This is Part 2 of our stock photography series. If you haven’t seen Part 1: Photo Selection and Creative Cropping, read it here.
Once you select your stock photos, it’s time to consider a few edits. You don’t have to just drop your stock photo onto your design or website as-is. How about learning some simple edits that can help you use photos in multiple situations?
Photo Editing Software
We are excited to share several of our favorite image editing techniques with you, but first a quick note about photo editing software.
Photoshop, Photoshop Elements and Lightroom are the industry standard programs for professionally editing photos. Photoshop Elements is a one time purchase while Photoshop and Lightroom both have free trials or can be purchased to use on a monthly basis.
There are also free online editing programs, as well as other programs that can be purchased.
Each program has a slightly different way of creating the effects we will discuss, so for that reason we will not be going into a how-to for each technique, rather just an overview of the effects each technique can achieve. So, let’s dive in!
If you are like me, when you hear blurred image, you have horrible flashbacks to the perfect picture you tried to take, but it came out all blurry.
However, there are some instances when a stock image works better with a slight blur. It helps to take the focus off of the details of the image and simply makes a suggestion of what is going on in the scene.
We recently used this technique for boost – small business marketing community. We wanted a community feel, but didn’t want viewers to get caught up in questions such as, “is that a photo from our meeting?” or “do I know anyone in that picture?”. Instead, it creates a suggestion of community without being distracting to the text and the logo.
Best time to use a blur:
- As a background behind text or a graphic
- Busy images with lots of activity
- Images that are not close ups of people, but show a scene
- Instances when you want to show people but don’t want them recognizable
It also helps to blur the photos enough to make it look intentional, not just the result of a shaky hand!
Color plays another key role in the successful use of stock photography. If you are using a variety of images, and each has different colors, you may find your final design clashes or looks too busy. There are a few ways to combat this problem.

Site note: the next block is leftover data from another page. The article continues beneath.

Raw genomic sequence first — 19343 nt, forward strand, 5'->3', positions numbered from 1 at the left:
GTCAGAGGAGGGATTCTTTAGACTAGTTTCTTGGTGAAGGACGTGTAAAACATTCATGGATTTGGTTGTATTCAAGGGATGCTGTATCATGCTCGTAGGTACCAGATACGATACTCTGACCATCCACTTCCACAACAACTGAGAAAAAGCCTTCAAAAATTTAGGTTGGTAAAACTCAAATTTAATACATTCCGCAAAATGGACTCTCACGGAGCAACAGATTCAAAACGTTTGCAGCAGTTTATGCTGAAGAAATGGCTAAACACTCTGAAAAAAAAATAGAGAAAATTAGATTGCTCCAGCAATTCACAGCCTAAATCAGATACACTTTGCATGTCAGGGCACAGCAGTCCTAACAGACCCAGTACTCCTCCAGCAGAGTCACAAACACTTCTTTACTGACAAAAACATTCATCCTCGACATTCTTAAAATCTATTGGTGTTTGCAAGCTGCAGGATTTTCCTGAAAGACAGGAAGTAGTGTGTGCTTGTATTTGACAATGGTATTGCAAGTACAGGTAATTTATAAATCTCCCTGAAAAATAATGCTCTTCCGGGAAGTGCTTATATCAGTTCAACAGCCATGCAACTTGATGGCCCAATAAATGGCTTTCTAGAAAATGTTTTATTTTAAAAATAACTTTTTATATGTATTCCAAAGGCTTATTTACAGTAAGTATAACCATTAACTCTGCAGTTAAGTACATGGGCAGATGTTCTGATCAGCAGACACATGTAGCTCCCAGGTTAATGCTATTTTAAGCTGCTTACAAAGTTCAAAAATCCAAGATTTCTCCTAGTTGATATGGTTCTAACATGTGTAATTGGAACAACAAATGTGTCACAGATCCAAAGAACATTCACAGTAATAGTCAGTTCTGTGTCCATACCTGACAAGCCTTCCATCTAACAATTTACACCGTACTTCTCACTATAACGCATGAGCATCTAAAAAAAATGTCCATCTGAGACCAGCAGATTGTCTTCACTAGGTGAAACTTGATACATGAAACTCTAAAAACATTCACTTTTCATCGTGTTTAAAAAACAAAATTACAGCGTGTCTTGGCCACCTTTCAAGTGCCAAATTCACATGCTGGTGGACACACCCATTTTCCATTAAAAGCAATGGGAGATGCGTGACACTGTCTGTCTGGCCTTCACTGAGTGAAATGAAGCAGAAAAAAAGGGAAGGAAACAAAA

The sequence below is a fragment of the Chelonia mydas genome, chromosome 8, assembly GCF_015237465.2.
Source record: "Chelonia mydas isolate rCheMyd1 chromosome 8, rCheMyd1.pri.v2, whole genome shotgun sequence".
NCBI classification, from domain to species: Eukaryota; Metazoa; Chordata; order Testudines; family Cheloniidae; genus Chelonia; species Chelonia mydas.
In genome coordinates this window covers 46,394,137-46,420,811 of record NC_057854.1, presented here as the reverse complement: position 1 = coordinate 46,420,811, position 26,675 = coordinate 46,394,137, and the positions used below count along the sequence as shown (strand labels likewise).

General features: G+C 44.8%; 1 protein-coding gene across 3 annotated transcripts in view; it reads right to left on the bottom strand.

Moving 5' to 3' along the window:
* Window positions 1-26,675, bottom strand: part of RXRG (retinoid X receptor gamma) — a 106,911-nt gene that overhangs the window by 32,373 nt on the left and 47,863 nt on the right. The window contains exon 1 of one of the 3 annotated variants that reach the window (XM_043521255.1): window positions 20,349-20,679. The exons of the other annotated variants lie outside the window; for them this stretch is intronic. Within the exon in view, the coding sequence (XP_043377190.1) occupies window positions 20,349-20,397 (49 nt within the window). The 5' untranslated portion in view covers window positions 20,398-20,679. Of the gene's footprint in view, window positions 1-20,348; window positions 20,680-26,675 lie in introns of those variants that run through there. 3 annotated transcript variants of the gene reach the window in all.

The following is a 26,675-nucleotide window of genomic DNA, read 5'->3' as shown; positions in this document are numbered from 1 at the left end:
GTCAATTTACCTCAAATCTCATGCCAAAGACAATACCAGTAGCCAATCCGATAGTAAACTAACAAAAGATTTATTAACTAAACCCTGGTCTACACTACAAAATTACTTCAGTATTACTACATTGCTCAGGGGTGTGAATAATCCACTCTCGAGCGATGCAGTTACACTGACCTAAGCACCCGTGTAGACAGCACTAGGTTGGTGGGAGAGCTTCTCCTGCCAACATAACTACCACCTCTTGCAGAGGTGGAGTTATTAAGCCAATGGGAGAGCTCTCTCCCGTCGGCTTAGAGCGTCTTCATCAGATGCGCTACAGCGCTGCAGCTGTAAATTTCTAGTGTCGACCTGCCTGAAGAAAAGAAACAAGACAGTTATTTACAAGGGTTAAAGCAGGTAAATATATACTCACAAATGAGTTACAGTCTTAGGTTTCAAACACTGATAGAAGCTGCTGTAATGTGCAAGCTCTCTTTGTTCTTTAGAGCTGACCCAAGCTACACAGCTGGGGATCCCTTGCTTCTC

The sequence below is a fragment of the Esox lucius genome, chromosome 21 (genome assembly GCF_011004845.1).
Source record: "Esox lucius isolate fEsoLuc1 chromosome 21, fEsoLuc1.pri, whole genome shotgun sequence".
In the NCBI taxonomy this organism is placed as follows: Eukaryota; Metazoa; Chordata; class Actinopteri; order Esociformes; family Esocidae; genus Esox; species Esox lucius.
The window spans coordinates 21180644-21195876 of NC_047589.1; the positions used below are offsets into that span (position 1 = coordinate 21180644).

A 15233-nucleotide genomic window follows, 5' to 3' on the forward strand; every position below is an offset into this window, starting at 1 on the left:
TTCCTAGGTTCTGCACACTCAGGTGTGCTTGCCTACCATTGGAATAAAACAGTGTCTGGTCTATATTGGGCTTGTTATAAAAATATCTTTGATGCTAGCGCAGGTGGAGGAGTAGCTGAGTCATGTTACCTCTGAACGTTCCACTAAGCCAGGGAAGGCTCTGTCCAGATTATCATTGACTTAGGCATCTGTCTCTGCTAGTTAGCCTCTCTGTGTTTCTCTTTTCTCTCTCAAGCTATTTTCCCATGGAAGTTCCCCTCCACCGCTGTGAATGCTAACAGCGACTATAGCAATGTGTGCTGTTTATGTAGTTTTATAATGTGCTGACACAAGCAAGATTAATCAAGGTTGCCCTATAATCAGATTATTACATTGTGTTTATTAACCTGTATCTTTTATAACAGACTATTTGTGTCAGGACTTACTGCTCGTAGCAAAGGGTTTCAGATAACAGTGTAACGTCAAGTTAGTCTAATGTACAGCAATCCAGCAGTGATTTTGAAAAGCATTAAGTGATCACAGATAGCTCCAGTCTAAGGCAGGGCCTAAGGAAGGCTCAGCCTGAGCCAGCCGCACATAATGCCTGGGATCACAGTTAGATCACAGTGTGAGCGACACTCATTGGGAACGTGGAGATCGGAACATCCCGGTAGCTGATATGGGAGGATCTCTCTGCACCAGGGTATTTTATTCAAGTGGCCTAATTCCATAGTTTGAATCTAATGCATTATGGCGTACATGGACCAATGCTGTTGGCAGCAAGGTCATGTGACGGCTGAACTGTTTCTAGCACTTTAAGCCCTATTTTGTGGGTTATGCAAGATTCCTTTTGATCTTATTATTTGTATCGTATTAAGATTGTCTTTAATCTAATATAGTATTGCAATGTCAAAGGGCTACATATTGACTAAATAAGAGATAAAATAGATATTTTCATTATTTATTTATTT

- Turn the images to black and white.
This unifies the overall look of the page and ensures your brand colors are dominant. One example of this is seen in Rose Jewelers. The client wanted their website visuals to be classy and reflect the high quality of their products.
- Turn the images to black and white and add a color overlay.
This technique is often used for background images. It provides an interesting background without competing with the key information.Below are 2 examples of how full color images can be changed into black and white with a color overlay for very different looks.
- Alter the color of color photosIf having full color images is important, look for pictures that match in color and tone. If they are close, but not exact, you may be able to alter the color (hue + saturation) in a photo editing program such as Photoshop to make the tones match better.There are plenty of videos and how-tos available online for the various design programs. Here is a video how-to for Photoshop. And here is one for Elements.Below are 2 examples how the same photo can feel different based on color tone.
Texture is another way to make a stock photo your own or add interest to an otherwise bland or typical background.
Atlas Sales uses texture to personalize the beer bottle background and to tie in to the other background colors on their site.
Best time to use a texture:
- To unify multiple photos or backgrounds in a design
- If photo is low resolution or not very crisp looking (adding noise or a half-tone pattern works wonders!) The below photo on the left is a little blurry due to being low resolution. By adding subtle noise, it adds a bit of crispness to the photo and makes the effects look intentional rather than a mistake.
- To match design theme (for example if your design is rustic on a wood background, a wood grain or distressed texture will help you pictures feel better integrated into the design). We used chalkboard texture in our holiday card to create more of a theme rather than just plain colors.
A final note:
Less is usually more when it comes to editing photos. Applying all the techniques listed here to a single photo (or to multiple photos in a single design) will feel overdone and will leave your design looking amateurish instead of professional. Instead, pick the technique that best matches your project look and goal and be consistent throughout the piece. Happy designing!